The Turkic group of languages claims roughly 125 million speakers and stretches from Siberia to the Balkans. Uzbeks and Uighurs, as settled Turks, favor pilafs, noodles, and stews. Since the oasis civilization is a middle ground, literally and figuratively, between the Iranian courtly cuisine and the pastoral nomads, their food has become most representative of Central Asian cuisine. In Uzbekistan, moshkichiri and moshhurda are common meat and mung bean gruels. Dimlama is braised meat and vegetables cooked in a pot sealed with dough. Its origins may be tied to dumpukht in Farsi, signifying food cooked in its own steam, shortened also in India to dum, as in dum-aloo. Apricot seeds are specially treated and roasted in ash to produce an exceptional snack. Because of linguistic ties, Azerbaijan and Turkey are often included in Central Asian culinary culture, as these countries share roots, not to mention cooking methods and many dishes, with the Eurasian nomads.
Nomadic cuisine. Of all the Central Asian peoples, none has experienced such dramatic cultural upheaval due to colonization, industrialization, and urbanization as have the nomads. The traditional meal of steppe and highlands was meat on occasion, milk products, and the stray onion. As Turkmenistan is mostly desert, vegetable and grain cultivation is challenging. Chorek (flatbread), gruel, and tea remain typical for most meals.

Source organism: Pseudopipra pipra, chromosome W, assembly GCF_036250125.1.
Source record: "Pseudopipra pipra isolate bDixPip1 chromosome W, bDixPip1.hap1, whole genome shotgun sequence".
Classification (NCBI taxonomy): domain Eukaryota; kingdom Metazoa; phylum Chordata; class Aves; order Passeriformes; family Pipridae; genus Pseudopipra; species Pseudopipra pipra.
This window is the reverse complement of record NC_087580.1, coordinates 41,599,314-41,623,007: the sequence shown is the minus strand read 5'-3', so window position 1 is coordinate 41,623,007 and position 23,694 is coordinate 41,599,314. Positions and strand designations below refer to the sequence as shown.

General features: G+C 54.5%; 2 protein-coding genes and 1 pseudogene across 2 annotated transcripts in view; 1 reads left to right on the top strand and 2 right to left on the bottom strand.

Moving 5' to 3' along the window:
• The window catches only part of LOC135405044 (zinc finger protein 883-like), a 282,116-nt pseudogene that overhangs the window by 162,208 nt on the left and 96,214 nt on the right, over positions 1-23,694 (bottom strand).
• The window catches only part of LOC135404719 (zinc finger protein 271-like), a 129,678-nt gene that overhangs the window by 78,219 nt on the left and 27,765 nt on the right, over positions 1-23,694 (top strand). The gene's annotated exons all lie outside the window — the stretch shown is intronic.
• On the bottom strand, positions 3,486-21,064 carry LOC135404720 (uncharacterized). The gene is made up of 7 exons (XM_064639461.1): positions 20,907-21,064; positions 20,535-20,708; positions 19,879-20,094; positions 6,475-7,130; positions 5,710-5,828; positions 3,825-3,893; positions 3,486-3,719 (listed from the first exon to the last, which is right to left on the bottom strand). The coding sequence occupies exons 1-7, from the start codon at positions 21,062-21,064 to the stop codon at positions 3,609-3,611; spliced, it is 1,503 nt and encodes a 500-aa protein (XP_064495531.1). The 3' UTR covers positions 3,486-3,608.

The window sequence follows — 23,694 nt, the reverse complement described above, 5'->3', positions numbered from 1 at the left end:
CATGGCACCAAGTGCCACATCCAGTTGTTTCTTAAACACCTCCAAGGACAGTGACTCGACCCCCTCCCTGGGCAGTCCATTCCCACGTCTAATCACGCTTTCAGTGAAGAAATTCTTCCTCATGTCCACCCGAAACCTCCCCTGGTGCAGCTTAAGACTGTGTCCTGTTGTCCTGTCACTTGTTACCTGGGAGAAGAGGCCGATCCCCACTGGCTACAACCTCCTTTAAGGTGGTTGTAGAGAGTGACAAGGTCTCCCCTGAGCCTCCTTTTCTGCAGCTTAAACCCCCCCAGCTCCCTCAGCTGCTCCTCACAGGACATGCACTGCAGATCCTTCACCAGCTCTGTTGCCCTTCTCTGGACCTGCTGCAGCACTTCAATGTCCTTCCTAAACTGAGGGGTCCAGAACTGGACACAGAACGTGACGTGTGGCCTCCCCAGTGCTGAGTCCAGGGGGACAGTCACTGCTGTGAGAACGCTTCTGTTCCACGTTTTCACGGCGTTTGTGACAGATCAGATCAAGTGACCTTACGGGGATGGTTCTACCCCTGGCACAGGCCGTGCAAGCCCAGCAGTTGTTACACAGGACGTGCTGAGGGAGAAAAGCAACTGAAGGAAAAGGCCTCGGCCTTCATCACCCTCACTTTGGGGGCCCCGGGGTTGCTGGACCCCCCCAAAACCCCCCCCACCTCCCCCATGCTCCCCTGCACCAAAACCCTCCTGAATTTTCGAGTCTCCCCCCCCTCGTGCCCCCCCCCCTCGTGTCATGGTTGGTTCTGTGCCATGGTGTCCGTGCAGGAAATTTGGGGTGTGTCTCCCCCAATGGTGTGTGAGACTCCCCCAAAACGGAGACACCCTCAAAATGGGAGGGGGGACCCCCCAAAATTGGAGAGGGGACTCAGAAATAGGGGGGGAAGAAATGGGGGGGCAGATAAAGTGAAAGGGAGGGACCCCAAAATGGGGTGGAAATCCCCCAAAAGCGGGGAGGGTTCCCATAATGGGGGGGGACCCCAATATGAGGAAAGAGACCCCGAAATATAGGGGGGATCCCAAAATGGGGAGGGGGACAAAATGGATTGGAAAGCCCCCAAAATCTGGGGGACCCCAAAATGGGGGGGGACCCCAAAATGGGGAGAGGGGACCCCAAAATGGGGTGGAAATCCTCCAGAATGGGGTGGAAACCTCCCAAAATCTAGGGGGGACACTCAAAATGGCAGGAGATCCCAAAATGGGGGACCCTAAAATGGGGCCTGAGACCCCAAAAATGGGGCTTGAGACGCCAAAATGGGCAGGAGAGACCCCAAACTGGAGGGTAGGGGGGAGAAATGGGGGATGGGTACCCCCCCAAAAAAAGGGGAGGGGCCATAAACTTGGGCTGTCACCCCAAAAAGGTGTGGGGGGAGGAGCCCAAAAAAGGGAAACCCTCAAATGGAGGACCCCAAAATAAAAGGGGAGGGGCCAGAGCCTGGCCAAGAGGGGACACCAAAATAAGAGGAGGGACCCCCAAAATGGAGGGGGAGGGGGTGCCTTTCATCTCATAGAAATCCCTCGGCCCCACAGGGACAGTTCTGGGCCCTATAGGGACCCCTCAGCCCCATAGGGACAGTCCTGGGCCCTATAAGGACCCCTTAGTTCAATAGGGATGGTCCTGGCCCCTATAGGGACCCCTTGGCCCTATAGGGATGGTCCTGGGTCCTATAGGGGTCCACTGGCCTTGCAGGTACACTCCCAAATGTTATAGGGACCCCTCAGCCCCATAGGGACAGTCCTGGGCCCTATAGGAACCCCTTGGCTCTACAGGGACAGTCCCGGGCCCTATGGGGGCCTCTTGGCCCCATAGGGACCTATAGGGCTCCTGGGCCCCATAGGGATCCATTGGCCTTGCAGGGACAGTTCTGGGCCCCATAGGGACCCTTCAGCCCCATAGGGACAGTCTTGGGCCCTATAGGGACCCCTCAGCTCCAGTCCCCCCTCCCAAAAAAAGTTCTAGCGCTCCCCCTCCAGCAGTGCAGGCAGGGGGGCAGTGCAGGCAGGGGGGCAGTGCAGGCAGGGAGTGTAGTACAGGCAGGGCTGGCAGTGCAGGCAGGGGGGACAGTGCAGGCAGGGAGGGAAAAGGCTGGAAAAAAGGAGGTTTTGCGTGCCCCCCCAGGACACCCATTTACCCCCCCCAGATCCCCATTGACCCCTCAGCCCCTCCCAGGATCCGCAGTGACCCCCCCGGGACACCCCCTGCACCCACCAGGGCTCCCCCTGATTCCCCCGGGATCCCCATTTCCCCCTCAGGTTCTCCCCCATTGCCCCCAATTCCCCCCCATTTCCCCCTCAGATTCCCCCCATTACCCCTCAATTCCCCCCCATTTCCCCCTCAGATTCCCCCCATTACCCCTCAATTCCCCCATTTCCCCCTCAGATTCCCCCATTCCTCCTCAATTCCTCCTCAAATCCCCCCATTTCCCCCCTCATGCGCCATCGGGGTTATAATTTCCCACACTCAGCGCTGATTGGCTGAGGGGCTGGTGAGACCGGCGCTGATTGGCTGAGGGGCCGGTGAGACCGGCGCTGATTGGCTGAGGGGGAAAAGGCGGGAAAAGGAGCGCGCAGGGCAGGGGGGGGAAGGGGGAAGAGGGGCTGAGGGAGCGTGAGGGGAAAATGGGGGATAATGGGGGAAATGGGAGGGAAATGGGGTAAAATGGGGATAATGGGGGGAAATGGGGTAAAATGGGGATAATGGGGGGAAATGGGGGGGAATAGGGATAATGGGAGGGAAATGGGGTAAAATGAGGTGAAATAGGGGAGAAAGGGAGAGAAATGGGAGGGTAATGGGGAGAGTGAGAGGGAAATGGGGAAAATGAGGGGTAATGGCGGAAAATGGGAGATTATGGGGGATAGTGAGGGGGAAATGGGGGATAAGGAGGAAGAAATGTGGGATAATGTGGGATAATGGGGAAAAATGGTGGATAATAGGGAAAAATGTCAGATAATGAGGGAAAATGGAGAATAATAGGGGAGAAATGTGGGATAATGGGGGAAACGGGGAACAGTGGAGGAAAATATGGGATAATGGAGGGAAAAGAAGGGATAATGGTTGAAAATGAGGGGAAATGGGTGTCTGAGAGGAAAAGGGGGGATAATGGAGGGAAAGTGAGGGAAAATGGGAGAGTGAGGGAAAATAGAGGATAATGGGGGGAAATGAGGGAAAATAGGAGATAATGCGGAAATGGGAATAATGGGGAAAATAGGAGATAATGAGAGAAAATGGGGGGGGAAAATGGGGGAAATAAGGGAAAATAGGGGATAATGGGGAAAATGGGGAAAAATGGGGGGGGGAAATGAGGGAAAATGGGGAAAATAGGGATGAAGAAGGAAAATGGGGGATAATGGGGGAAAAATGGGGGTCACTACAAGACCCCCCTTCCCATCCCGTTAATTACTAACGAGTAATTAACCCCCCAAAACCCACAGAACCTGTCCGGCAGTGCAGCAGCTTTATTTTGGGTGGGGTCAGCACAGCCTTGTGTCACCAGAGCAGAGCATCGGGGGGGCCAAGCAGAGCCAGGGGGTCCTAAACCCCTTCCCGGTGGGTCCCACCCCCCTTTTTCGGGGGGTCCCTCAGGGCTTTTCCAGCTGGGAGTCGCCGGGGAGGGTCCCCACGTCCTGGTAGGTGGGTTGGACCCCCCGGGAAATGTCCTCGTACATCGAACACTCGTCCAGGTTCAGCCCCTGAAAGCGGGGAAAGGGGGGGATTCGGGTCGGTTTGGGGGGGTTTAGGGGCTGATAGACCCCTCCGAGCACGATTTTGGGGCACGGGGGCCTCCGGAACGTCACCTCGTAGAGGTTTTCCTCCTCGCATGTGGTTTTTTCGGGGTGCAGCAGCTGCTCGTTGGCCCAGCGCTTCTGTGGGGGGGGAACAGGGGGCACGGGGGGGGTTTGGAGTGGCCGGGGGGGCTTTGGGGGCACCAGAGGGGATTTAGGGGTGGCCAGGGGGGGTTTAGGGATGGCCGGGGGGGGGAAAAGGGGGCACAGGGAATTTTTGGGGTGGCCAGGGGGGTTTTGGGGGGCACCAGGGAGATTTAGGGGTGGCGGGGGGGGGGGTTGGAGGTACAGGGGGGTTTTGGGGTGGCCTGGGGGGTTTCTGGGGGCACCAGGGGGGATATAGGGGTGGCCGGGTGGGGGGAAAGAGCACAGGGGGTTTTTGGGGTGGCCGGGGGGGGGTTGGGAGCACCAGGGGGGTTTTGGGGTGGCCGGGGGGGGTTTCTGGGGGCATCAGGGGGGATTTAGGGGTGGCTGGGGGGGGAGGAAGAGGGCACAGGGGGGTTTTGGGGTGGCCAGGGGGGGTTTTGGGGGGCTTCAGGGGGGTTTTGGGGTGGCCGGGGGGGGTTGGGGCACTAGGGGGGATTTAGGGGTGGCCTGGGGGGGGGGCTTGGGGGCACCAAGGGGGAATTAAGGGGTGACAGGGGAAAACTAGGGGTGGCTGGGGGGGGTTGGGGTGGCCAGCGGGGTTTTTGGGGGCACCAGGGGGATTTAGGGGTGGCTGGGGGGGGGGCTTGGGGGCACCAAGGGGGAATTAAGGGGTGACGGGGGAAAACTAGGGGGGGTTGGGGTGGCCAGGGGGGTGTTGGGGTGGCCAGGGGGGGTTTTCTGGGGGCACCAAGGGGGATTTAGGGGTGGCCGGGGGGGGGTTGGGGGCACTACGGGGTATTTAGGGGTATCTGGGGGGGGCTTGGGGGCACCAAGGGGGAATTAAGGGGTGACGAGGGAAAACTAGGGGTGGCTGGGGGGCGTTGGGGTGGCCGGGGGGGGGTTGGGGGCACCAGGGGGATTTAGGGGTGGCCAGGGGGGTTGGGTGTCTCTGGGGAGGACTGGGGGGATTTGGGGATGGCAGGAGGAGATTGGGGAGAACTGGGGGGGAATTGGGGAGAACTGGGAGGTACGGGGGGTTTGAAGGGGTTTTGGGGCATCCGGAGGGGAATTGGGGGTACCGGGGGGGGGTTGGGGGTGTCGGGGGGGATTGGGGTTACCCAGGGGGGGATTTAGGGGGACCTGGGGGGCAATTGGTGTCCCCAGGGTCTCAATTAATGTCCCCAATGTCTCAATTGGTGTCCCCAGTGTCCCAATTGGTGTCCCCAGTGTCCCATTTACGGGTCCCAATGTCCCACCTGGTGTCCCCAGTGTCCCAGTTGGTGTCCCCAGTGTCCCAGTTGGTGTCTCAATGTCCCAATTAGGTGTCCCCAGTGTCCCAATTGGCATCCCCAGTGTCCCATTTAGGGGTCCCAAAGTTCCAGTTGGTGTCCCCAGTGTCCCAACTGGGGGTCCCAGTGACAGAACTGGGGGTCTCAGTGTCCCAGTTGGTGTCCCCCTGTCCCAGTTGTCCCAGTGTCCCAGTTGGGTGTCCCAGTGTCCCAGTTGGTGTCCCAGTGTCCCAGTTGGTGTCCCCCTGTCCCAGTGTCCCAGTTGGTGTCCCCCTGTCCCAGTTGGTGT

In Soviet times the Turkmen, Kazaks, and Kyrgyz were forcefully settled into dreary apartment blocks. Separated from the land and their herds, the nomads adopted many Russian or Uzbek foods and customs. Kazaks and Kyrgyz claim as national dishes beshbarmak and kumys, fermented mare's milk. Horsemeat sausage (kazy), when served with cold noodles, is called naryn. Barley, wheat, and millet are quite common; from them comes dzarma, fermented barley flour. Boso, or fermented millet, and boorsak, a ritual dish made from small pieces of deep-fat-fried dough, are also found in Tibet by the same name. When the Uighurs and Dungans fled China in the late nineteenth century, they brought laghman, other noodle dishes, and spicy peppers that were quickly embraced by the Kazaks and Kyrgyz.
The diminished state of traditional foodways in Central Asia is often decried, particularly when judging the cuisine through the distorting prism of Western restaurant culture. These Eurasian civilizations were completely transformed during the colonial experience. However, the trend of globalization triggers entrenchment of cultural heritage and local foodways. As borders open, outside interest is countered with a pronounced revival and demonstration of ethnic identity. If domestic traditions and hospitality persevere, the Central Asian culinary arts and its foodways are bound to flourish.
See also China; Iran; Islam; Middle East; Noodles of Asia; Rice; Russia; Tea.
Arsel, Semahat, ed. Timeless Tastes: Turkish Culinary Culture. Istanbul: Vehbi Kooc Vakfi: DiVan, 1996.
Dunn, Ross E. The Adventures of Ibn Battuta: A Muslim Traveler of the Fourteenth Century. Reprint. Berkeley: University of California Press, 1990.
Frye, Richard N. The Heritage of Central Asia from Antiquity to the Turkish Expansion. Princeton, N.J.: Markus Wiener, 1996.
Makhmudov, Karim. Uzbekskie bliuda (Uzbek dishes). Tashkent: Uzbekistan, 1982.
Pokhlebkin, V. V. Kukhni zakavkazskikh i sredneaziatskikh narodov (Cuisine of the Caucasus and Central Asia). Moscow: Tsentrpoligraf, 1997.
Pokhlebkin, V. V. Sobranie Izbrannykh Proizvedenii: Natsional'nye Kukhni Nashikh Narodov: Povarennaia Kniga (Collected works: National cuisines of our people: Recipes). Moscow: Tsentrpoligraf, 1996.
Zubaida, Sami, and Richard Trapper, eds. Culinary Cultures of the Middle East. London: Tauris, 1994.
Glenn R. Mack
Proverbial Land of Milk and Honey